Best games of 2018 | Our guide to the top titles of the year so far
The first half of 2018 has provided players with another formidable line-up of top games, packed with monster hunting hijinks, earnest indie love stories and god-thumping blockbusters. That is if you can tear yourself away from Fortnite, of course.
We will be keeping an evolving list of the best games for Xbox One, PS4, Switch, PC and mobile across the year –with many of the best new and upcoming games sure to make the grade– so check back regularly for updates and let us know in the comments if any of your favourites demand inclusion.
What is it? Turn-based, pixel-art JRPG from the makers of the cult classic Bravely Default.
Why we love it As is often the wont of smaller-scale JRPGs, Octopath Traveler evokes a sense of nostalgia for games like Chrono Trigger and early Final Fantasy entries. However, the game has plenty of compelling and modern twists of its own. It has a fascinating art style, with those 2D sprites mixing with more photo-realistic environments, while its ragtag collection of eight uniquely skilled adventurers each has their own tale to tell. Its battle system is exceuted with flourish, too, offering tactical flexibility that stands up to the game’s lengthy running time.
PlatformsNintendo Switch Developer Nintendo
What is it? The latest version of Nintendo’s bubbly tennis ‘sim’ in which Mario and pals engage in an arcadey approximation of everyone’s* favourite summer sport.
Why we love it Mario Tennis Aces uses the backbone of the sport to build a compelling, thrilling and tricksy competitive game. It owes as much to fighters such as Nintendo’s own Super Smash Bros as it does to actual tennis, with devastating special shots, spectacular counters and to-and-fro tactics. Sport purists may want to look elsewhere, but with its decent story mode to teach you the ropes and a fiercely competitive online element, it is a smashing multiplayer fracas.
PlatformsPC Developer Bugbear Entertainment
What is it? Spiritual successor to Destruction Derby from the develoeprs of muscular racer Flatout.
Why we love it Wreckfest, as the name might suggest, is a game of ismple pleasures. Throwing squat old bangers or hulking trucks around a track while smashing into your competitors rarely fails to be entertaining. But Bugbear execute it with real aplomb, with a delightful selection of cars to hurl around and a crunchy, convincing and endlessly satsfiying damage model. Cars crashing, smashing and crumpling as they jostle for first place with a healthy amount of vehicular violence.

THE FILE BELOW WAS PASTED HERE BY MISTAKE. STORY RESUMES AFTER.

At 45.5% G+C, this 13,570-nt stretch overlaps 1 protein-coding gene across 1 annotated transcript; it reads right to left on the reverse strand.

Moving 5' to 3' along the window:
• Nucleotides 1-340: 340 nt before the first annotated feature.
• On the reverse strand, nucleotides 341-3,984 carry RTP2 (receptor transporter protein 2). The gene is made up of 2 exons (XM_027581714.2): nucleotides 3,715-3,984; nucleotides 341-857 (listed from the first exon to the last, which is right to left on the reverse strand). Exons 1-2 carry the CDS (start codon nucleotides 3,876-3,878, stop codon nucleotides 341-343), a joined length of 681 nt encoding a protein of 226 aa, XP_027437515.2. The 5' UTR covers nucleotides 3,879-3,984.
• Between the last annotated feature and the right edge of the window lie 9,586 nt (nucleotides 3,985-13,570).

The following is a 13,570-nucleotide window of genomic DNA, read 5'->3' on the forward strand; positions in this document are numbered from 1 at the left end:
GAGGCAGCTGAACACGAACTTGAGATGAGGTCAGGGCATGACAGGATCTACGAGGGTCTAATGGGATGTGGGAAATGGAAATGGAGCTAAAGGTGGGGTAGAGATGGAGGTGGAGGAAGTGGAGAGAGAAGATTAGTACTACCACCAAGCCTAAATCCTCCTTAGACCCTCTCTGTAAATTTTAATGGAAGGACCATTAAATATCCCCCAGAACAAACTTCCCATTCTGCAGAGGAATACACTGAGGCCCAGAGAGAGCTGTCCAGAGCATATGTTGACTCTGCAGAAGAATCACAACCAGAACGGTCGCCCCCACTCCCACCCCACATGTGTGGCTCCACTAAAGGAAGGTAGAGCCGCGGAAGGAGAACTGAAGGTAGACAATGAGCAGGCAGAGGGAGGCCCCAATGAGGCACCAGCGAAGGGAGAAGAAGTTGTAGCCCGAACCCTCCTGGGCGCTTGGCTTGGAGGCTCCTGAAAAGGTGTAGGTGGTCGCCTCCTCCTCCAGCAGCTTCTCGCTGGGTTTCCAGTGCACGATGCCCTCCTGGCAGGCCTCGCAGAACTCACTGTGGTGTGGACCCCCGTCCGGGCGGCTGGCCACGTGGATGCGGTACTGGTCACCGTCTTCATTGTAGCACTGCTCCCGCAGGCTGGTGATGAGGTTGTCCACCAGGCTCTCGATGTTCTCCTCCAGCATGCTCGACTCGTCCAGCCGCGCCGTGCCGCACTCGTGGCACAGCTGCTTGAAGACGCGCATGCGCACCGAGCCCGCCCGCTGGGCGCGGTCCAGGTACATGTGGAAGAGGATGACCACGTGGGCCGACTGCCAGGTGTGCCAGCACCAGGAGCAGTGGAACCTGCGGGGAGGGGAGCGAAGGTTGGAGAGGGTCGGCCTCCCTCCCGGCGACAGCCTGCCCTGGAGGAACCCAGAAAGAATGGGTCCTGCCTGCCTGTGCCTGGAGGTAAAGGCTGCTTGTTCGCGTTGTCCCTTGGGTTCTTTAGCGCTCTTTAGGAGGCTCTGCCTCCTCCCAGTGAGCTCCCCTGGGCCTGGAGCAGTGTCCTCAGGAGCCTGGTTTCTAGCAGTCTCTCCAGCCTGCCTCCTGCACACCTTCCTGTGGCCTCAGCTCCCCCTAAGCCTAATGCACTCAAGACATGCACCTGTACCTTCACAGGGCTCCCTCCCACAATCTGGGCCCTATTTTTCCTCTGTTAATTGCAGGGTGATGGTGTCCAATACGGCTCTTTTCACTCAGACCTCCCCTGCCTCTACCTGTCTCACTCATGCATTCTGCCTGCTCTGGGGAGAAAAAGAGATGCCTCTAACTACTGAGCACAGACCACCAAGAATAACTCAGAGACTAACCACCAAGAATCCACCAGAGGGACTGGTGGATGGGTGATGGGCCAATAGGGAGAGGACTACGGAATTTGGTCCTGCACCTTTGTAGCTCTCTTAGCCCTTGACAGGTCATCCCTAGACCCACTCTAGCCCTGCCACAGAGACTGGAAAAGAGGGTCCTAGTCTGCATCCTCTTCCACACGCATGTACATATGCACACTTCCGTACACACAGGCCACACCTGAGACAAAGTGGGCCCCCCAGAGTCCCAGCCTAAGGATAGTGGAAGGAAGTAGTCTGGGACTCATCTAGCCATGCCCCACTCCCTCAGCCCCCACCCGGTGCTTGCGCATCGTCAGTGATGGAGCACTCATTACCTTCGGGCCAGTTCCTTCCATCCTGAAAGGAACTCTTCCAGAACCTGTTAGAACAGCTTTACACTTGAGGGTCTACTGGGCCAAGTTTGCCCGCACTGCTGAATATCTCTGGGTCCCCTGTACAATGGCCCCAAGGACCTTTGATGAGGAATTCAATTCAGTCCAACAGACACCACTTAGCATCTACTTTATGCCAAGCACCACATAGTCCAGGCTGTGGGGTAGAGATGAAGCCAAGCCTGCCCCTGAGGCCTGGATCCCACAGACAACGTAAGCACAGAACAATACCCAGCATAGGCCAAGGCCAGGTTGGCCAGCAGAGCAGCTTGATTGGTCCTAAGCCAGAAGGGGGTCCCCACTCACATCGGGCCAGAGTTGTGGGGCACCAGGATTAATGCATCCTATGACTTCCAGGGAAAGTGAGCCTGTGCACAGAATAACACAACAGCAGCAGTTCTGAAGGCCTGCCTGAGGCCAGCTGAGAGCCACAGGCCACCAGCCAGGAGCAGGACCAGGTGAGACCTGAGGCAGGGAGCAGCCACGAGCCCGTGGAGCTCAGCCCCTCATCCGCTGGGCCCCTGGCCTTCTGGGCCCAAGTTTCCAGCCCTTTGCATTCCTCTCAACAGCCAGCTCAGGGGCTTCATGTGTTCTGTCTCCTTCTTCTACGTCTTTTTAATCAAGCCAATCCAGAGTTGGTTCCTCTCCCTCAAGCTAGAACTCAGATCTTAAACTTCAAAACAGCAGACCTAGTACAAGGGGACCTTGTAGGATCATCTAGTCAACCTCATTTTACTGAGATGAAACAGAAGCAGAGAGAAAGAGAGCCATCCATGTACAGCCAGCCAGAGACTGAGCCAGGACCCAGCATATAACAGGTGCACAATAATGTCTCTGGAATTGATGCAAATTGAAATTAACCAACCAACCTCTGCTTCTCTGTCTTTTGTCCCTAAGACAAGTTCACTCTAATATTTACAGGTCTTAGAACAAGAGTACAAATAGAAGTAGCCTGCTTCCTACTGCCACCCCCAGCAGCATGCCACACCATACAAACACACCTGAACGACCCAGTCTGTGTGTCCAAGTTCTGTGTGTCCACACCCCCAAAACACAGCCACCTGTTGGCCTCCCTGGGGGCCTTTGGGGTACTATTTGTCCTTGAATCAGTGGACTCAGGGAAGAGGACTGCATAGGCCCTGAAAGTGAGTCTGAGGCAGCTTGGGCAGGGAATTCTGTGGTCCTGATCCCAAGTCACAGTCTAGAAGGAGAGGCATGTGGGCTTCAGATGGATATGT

Platforms PS4, Xbox One, PC Developer Codemasters
What is it? Boisterous arcade racer that actually isn’t about racing at all…
Why we love it This manic competitive driving game isn’t about finishing first, but causing as much carnage as possible within a stampede of roaring bangers that zoom across endless tracks. It’s a racer that takes more inspiration from Call of Duty and Overwatch as it does Gran Turismo, throwing you different objectives, be it simple destruction of your opponents or controlling fast-moving zones as the pack scrambles for position. It is an odd game and perhaps best enjoyed in small doses, but is a quirky blast of adrenaline well worth strapping in for.
PlatformsPS4, Xbox One, PC, Switch Developer Villa Gorilla
What is it? A pinballing platformer that casts you as a beetle postman on a lush and colourful island.
Why we love it Yoku’s Island Express takes the physicality of pinball and joins it with the thrill and adventure of a Metroidvania. As Yoku you ping yourself and your ubiquitous ball around the island’s beautiful landscapes, flippers and paddles built into the soil. It is a continuously clever game, extracting variety out of its core mechanics by adding extra skills that open up new areas. And when it goes ‘full pinball’, dropping you into areas which you must carefully pelt Yoku into gaps or against bumpers, it captures the satisfaction of nailing a precise shot on your favourite table.
PlatformsPS4, Xbox One, PC Developer roll7
What is it? Competitive Tron-esque multiplayer game which has teams battling out in an arena, casting spinning, coloured walls of light that down the opposition on touch.